So, I finally started to use Dropbox


I use Evernote religiously to capture lists, ideas, documents, and write blog posts.

I use G+ as my primary online photo back-up tool (I also regularly download iPhone images to iPhoto which I back-up via Time Capsule. Did I mention utilizing Carbonite as well? I have more redundant systems than the US military during the Cold War).

I used iCloud in my iPhoneography workflow exclusively. Until now.

Recently Dropbox turned on a mobile image automatic upload functionality within its iPhone app. It has now has become an incredibly useful app for the iPhoneograper, especially for those who edit photos via laptop or desktop. I have just begun to use Camera Bag to edit from my desktop but was struggling to find an efficient way to get photos from my iPhone to Camera Bag. Dropbox has come through.

Here is how to set it up:

A few tips:

1. The automatic upload function is not all that automatic. The app must be launched and it does not run in the background. If you open Dropbox and navigate to another app you will shortly receive a notice that the Dropbox automatic upload has been “paused”. While certainly this will be a fix in future app updates, the iPhoneographer can work around this by opening the app and putting your phone down for a few minutes.

2. Dropbox will upload via cellular or wifi networks or both. I have an unlimited data plan and therefore turned on both. I do a lot of iPhoneography while walking about and when I am done I launch the Dropbox app while driving back and Dropbox automatically uploads the photos vs. having to use tip one above.

3. To make Dropbox effective in your iPhoneography workflow you need it on your iPhone, iPad, and laptop/desktop. All three are free.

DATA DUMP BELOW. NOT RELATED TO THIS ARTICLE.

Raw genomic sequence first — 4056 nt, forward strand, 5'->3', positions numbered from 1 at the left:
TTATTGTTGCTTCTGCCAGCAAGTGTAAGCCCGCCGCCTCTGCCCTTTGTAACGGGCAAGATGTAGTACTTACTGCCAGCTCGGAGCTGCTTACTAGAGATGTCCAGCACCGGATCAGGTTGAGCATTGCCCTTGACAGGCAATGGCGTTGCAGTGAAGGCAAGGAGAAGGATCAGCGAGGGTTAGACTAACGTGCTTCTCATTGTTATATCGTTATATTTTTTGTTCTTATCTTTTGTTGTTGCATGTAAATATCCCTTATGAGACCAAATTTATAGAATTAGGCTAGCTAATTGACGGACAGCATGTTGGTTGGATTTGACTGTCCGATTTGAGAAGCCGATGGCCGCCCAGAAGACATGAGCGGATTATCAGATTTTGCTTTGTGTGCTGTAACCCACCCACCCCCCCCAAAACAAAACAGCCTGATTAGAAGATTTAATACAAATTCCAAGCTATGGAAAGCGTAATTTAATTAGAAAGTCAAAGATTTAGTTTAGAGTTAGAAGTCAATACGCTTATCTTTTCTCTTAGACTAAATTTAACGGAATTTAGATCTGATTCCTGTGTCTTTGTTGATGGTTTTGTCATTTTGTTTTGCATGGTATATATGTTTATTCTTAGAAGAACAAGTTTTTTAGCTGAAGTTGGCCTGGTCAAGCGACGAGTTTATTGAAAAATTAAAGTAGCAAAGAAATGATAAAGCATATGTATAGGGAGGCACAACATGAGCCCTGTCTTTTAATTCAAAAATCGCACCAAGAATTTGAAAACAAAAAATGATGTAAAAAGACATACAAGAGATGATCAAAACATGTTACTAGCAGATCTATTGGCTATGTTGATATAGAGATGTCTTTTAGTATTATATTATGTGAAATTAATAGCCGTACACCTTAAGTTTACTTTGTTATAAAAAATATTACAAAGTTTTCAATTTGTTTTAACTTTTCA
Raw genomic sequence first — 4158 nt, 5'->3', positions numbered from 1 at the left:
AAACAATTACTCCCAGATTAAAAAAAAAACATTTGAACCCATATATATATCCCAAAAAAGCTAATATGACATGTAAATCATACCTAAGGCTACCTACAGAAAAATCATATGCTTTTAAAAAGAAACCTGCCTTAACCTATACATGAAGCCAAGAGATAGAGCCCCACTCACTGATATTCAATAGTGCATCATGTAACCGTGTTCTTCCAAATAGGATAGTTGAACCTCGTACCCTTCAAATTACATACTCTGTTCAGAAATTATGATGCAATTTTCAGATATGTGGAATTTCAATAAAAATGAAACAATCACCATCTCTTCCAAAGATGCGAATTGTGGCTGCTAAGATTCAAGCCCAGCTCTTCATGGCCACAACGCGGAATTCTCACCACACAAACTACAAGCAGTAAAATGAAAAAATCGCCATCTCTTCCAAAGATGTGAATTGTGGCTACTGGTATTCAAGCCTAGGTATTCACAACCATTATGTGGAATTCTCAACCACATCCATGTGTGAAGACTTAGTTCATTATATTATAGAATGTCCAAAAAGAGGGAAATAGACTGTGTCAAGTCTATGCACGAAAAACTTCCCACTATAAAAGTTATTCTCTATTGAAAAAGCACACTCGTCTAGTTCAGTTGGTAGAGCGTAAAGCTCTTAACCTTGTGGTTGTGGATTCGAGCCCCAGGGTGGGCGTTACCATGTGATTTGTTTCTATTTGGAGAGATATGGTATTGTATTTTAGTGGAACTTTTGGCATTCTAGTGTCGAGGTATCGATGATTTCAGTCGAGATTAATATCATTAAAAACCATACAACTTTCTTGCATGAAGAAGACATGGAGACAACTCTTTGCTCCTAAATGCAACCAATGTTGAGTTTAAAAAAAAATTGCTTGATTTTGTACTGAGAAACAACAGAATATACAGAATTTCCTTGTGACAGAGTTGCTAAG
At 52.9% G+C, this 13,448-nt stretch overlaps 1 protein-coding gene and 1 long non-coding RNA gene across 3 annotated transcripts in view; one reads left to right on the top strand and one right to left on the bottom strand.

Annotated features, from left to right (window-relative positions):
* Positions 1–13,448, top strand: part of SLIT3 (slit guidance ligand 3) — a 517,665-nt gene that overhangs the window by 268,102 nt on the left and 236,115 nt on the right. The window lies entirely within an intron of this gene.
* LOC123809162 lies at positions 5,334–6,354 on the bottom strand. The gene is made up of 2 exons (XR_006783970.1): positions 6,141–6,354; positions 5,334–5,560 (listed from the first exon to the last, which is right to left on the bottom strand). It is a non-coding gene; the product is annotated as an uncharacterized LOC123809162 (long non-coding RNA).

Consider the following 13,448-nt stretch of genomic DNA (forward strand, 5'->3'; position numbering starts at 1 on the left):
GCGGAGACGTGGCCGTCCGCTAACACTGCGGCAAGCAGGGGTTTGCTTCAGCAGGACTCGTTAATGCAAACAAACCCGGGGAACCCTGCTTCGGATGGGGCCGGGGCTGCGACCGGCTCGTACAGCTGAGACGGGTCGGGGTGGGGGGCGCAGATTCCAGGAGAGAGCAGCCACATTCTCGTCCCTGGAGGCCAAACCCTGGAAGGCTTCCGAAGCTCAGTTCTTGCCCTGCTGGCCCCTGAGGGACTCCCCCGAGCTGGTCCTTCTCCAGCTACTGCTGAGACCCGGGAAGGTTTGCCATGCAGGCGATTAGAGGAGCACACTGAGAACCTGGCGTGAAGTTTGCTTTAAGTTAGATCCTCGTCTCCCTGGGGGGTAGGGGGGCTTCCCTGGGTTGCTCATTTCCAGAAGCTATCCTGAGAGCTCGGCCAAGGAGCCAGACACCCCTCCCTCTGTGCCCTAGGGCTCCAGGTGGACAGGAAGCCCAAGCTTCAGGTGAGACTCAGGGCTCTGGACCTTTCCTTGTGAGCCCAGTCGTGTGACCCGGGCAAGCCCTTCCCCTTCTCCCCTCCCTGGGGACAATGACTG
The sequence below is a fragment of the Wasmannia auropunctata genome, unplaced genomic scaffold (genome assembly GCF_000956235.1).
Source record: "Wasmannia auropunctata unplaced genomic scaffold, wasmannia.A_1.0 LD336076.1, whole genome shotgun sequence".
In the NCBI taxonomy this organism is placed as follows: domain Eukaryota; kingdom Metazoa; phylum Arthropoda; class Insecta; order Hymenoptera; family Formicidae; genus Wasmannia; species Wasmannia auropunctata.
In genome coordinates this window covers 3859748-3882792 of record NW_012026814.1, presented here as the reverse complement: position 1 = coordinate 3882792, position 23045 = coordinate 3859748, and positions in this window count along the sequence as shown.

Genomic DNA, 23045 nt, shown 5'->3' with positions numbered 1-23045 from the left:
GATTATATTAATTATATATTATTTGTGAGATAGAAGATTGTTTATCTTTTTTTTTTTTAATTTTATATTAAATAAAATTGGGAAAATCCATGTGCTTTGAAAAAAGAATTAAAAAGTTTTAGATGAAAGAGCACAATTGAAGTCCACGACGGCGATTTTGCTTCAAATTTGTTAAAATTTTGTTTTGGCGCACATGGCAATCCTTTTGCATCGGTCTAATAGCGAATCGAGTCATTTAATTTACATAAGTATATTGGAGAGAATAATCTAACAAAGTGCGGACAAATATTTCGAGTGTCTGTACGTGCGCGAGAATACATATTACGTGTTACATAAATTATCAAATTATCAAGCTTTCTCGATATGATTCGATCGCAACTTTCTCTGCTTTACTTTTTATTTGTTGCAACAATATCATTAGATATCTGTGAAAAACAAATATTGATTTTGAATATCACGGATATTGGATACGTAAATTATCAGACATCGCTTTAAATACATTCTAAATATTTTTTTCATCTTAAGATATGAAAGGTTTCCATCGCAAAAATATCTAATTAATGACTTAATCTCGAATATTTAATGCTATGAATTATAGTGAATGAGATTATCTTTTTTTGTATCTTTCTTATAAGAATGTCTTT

4. The initial storage space for a Dropbox account is limited to 3.5 GB. Anyone who takes photos at the rate that I will run through this in a matter of a week or two. I recommend utilizing Dropbox to assist in moving images for editing and not for back-up. As I have posted previously, I believe G+ is the best route for this. You can expand this for free by performing tasks defined by Dropbox including referring Dropbox to friends (they must create an account).

5. Utilizing Dropbox for moving images for editing and not for long term storage, doing regular clean-out of the Dropbox of images is going to be necessary. But with the Gallery view in the MacBook Pro app will greatly assist in this effort.

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10 thoughts on “So, I finally started to use Dropbox

  1. Great article to help people with uploading photos to the cloud.

    Unfortunately, Dropbox will never be able to automatically upload photos in the background. It’s a limitation of iOS as Apple does not want processes running too long in the background.

    Also, I think the initial storage space Dropbox provides is 2 GB, though there are many free ways to get more storage.

    1. David – Agreed, the fact that you have to have the app running is a downside.

      Dropbox has a pretty large menu of options to increase the initial space limitation. I have 6.5 GB without trying very hard.

  2. Dropbox made my life easier. Now I also use it for my photographyclients, sharing a specific folder for them to see. Your tip on easing up my phonerelated workflow is helpful, and new to me. Thanks!

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